>I received this press release today from the Arts Club of Washington today. It looks like an amazing new award and the finalists sound wonderful.
Arts Club of Washington to Announce First Book to Win Unique $15,000 Award at Reception April 19, 2007
The Arts Club of Washington will announce the winner of the inaugural National Award for Arts Writing at a reception at the Club, 2017 I Street, NW, Washington, DC, on April 19, 2007, 5:30-7 pm. The Award of $15,000, the only one of its kind in the country, will be given annually in recognition of excellence in writing about the arts for a broad audience. The Club is inaugurating the Award by considering books published in 2006. The winning book will be chosen from among three finalists currently under consideration by a panel of judges.
The distinguished judges for the 2006 Award are novelist and NPR book critic Alan Cheuse, former Poet Laureate Rita Dove, and novelist Joyce Carol Oates. The books chosen as finalists are varied in subject matter and approach, and three artistic disciplines are represented. The judges’ decision will be announced at the April 19 reception and the Award will be presented to the winning author at an Awards Dinner to be held at the Club on Friday, May 18.
The National Award in Arts Writing is given annually by the Arts Club of Washington in recognition of excellence in writing about the arts for a broad audience. The Award is given to the author of a book about any artistic discipline published in the previous year. Intended to help increase access to the arts, the Award celebrates prose that is lucid, luminous, clear, and inspiring – writing that creates a strong connection with arts and artists. The Award of $15,000 was established by long-time Arts Club member Jeannie S. Marfield in honor of Florence Berryman and Helen Wharton.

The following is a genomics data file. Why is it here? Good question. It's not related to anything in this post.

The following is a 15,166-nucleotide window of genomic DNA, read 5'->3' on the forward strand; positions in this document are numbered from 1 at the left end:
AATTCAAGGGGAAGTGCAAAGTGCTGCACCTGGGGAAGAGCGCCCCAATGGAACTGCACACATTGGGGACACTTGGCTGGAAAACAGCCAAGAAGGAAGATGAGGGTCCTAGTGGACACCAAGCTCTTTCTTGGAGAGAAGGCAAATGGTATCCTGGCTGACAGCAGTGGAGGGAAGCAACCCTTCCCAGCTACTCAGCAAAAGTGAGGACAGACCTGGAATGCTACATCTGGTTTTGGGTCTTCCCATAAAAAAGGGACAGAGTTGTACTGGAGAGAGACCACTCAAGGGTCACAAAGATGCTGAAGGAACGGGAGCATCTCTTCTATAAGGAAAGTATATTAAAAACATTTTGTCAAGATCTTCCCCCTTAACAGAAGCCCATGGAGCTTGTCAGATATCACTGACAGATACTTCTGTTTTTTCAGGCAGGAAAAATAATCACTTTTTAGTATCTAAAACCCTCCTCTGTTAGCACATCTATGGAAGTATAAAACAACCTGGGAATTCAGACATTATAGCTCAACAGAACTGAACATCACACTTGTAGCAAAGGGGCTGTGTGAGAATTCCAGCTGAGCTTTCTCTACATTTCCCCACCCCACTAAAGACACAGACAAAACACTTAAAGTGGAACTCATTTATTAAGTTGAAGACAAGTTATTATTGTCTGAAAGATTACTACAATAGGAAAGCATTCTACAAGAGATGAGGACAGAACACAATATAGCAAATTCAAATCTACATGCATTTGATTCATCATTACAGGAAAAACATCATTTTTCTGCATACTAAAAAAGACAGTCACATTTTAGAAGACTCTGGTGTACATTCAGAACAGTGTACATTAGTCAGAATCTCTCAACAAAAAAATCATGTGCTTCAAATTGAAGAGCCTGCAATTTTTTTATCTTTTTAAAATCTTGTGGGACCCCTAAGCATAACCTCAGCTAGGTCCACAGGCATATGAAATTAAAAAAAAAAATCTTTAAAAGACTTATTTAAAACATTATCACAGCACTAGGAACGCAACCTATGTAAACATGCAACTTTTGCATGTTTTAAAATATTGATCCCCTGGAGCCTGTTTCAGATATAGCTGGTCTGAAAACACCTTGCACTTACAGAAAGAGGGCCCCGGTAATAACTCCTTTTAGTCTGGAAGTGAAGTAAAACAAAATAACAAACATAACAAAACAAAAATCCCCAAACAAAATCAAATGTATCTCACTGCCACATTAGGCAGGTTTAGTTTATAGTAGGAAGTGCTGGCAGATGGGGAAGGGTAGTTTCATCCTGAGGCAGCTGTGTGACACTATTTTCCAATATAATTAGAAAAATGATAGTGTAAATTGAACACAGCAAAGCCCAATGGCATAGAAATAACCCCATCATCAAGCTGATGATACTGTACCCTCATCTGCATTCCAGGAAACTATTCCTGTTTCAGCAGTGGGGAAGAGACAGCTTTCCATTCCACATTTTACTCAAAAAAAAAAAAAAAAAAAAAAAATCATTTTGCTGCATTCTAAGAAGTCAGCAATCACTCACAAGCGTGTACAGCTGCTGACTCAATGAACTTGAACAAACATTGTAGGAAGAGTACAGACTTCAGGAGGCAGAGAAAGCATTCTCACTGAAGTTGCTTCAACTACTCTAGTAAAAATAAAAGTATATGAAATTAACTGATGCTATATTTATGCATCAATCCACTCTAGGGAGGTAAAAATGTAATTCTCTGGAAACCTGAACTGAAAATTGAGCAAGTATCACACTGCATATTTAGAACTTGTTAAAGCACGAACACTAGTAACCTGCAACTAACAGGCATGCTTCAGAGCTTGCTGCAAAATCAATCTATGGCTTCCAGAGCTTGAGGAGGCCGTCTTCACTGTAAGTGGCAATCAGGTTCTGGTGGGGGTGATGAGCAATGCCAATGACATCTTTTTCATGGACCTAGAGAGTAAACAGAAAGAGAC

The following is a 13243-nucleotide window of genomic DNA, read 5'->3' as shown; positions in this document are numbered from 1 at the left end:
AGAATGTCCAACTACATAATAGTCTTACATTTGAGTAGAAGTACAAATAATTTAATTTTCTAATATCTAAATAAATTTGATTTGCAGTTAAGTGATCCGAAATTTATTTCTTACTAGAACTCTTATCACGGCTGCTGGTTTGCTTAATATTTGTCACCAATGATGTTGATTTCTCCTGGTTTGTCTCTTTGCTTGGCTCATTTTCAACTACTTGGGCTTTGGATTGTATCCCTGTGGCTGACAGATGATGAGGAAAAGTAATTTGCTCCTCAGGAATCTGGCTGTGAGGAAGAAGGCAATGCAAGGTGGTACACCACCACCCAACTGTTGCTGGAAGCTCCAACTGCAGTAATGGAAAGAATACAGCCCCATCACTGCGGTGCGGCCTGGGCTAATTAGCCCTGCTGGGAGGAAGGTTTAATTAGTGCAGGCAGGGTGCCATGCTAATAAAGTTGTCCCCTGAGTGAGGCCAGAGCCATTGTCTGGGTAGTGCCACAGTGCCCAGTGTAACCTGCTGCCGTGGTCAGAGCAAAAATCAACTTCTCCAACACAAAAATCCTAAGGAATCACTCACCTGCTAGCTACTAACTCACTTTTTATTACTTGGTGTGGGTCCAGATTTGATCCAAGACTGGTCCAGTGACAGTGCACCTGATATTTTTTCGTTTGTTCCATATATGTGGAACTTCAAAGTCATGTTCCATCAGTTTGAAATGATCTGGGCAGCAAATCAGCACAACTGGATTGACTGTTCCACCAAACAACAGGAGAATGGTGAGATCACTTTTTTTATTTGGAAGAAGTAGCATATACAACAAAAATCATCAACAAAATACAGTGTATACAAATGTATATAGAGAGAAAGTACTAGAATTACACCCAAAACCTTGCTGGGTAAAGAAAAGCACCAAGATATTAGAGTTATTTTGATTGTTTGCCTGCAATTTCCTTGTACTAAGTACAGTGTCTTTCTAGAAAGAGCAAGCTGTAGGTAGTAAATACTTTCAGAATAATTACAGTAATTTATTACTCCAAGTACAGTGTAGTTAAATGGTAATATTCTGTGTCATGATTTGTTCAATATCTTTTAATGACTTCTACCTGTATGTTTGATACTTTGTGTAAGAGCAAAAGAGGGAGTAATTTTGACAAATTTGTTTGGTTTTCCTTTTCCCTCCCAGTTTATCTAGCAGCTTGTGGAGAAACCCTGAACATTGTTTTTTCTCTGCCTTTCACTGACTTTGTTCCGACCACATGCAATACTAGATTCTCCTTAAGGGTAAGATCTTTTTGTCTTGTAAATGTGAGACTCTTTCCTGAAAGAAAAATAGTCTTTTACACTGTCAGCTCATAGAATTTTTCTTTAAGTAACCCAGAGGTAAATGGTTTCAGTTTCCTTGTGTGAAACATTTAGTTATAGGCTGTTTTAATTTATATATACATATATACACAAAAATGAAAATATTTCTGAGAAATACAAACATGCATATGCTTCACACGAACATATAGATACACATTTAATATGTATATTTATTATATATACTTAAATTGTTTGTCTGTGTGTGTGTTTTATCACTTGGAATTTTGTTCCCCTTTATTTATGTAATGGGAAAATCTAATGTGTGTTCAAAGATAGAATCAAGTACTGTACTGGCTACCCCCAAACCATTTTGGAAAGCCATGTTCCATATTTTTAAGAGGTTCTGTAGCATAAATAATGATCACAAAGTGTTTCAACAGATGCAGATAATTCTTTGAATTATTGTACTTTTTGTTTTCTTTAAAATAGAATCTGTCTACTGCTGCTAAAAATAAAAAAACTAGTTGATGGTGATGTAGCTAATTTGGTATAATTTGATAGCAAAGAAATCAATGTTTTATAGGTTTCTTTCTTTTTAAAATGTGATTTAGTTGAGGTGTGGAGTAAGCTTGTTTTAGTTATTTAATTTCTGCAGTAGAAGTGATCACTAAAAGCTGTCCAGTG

About the finalists:
James Tiptree, Jr.: The Double Life of Alice B. Sheldon by Julie Phillips
An exemplary biography of Alice B. Sheldon, who disguised her identity and wrote popular science fiction as James Tiptree, Jr. (St. Martin’s Press)
The Judgment of Paris: The Revolutionary Decade That Gave the World Impressionism by Ross King
A gripping account of the critical decade of 1863 to 1874, focusing on two very different artists: the conservative Jean-Louis-Ernest Meissonier and the controversial Edouard Manet. (Walker & Co.)
Steel Drivin’ Man: John Henry: The Untold Story of an American Legend by Scott Reynolds Nelson
A fascinating social and musical history of the American work song, told through an investigation of one of its best-known songs, “John Henry.” (Oxford University Press)
About the judges:
The three judges are distinguished literary professionals. Alan Cheuse is the author of three novels, three collections of short fiction, a memoir, a pair of novellas, and a collection of essays. He is the editor of several anthologies. Cheuse serves as book commentator for NPR’s evening news-magazine All Things Considered and as a member of the writing faculty at the Squaw Valley Community of Writers. He is a professor of creative writing at George Mason University.
Rita Dove served as U.S. Poet Laureate from 1993 to 1995 and as Poet Laureate of the Commonwealth of Virginia from 2004 to 2006. She has received numerous literary and academic honors, among them the Pulitzer Prize in Poetry, the Duke Ellington Lifetime Achievement Award, and the National Humanities Medal. She is the author of numerous collections of poetry, a novel, a collection of short fiction, a collection of essays, and a play.
Joyce Carol Oates is a recipient of the National Book Award and the PEN/Malamud Award. She is the author of more than 70 books including novels, short story collections, poetry volumes, plays, and essays. She is the Roger S. Berlind Distinguished Professor of the Humanities at Princeton University and since 1978 has been a member of the American Academy of Arts and Letters. In 2003 she received the Commonwealth Award for Distinguished Service in Literature.
FOR MORE INFORMATION: Kim Roberts (202) 882-7662